Evaluating the offensive line, much like its counterpart on defense, is a difficult task during the offseason.
Given the latest collective bargaining agreement, the offseason program is more focused on technique and skill development with no opportunities for one-on-one matchups. Plus, practices throughout OTAs and minicamps are restricted to jerseys and shells, with no padded practices allowed until training camp.
Check out photos of day two of the Los Angeles Rams minicamp.
But for Rams offensive line coach and run game coordinator Aaron Kromer, there is, however, an important purpose for the offseason program when it comes to the front five — allowing players to learn the system fully before they attempt matchups against some of the league's best.
"I think any human needs confidence first — can they do it correctly on air, can they do it correctly on a bag, can they do it correctly on a backup player that isn't really ready to play?" Kromer said. "But then ultimately the test is, can you block the guys you're going to have to block during games?"
For the Rams, the offensive line has a bit of an advantage in this regard. During training camp, the club's O-Line will be up against players like Ndamukong Suh and Michael Brockers, who are highly considered some of the most dominant in the NFL.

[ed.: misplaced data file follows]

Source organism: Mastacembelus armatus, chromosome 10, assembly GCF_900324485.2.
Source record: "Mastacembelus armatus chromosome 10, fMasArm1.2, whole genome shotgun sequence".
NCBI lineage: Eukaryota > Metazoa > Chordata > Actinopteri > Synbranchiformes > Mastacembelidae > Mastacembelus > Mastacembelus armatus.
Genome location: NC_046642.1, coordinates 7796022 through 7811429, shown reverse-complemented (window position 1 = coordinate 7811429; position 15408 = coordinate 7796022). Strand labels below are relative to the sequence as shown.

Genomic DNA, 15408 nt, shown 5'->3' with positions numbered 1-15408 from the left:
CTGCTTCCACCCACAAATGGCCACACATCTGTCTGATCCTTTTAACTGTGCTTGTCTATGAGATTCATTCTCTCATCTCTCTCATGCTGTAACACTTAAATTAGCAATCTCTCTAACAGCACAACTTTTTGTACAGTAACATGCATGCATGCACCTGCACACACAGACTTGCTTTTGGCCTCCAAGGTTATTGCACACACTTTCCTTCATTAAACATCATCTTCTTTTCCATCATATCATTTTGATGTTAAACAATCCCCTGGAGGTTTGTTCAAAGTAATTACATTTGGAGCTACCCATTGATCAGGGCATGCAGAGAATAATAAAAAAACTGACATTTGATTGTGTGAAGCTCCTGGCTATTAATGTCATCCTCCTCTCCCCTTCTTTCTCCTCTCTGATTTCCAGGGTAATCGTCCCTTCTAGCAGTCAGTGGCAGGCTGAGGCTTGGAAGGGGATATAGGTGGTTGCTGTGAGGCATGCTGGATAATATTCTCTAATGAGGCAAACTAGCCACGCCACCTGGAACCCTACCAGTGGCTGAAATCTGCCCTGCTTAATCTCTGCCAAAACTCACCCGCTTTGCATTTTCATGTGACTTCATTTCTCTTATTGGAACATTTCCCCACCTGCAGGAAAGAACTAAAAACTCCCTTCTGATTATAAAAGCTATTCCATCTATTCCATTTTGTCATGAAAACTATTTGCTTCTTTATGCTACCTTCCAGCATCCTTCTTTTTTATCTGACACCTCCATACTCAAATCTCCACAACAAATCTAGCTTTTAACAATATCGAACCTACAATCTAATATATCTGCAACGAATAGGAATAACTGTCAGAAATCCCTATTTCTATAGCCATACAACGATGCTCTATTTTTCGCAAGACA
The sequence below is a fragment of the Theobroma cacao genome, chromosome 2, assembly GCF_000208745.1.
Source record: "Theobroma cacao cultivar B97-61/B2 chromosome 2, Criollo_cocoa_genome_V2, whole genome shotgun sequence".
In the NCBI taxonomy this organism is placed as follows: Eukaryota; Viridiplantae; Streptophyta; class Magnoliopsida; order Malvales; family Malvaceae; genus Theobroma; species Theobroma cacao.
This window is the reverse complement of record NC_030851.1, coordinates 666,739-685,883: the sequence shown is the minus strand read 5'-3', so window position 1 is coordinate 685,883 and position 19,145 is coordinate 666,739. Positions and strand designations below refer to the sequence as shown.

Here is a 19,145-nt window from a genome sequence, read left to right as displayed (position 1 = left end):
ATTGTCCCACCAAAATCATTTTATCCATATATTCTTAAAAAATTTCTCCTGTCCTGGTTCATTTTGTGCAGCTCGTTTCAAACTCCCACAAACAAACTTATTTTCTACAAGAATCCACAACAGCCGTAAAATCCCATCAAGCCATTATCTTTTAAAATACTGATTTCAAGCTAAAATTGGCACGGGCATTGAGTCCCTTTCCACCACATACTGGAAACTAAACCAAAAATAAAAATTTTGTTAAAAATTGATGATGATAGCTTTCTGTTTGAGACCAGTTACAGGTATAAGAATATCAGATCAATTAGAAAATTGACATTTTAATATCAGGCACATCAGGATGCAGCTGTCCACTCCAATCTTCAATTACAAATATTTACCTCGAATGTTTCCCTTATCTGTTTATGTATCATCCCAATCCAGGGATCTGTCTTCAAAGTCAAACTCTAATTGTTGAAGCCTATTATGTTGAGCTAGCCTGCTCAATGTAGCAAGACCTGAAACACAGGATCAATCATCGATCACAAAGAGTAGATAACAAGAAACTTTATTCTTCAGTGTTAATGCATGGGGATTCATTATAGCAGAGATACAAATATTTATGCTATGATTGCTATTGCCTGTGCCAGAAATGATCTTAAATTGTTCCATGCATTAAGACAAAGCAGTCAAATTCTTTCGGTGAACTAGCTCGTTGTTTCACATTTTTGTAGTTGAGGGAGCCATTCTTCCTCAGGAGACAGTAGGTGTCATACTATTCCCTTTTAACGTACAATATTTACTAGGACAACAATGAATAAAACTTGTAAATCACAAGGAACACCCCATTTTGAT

As such, training camp will create a measuring stick of sorts, giving Kromer a chance to fully evaluate both veteran and rookie players.
"I think we'll get a lot of opportunity during training camp of going ones on twos, and then twos on ones, so it'll give everybody that opportunity," he said.
And training camp will be especially beneficial for the group of rookies the club drafted in the spring. Los Angeles' 11-player draft class consisted of three offensive lineman, including the Rams' top pick of the draft in Joseph Noteboom.
Kromer said the group has been doing "a great job of learning, understanding why things are happening, and trying to master those techniques." But like the rest of the O-line room, the rookies will also have to wait until after training camp to receive a true evaluation.
"Right now, everything we do is schematics, technique and you don't have the physical nature of the plays, and the games," Kromer said. "But as far as an evaluation period, you can't evaluate the offensive line until after training camp, during training camp, and during the preseason games when everything really starts happening fast."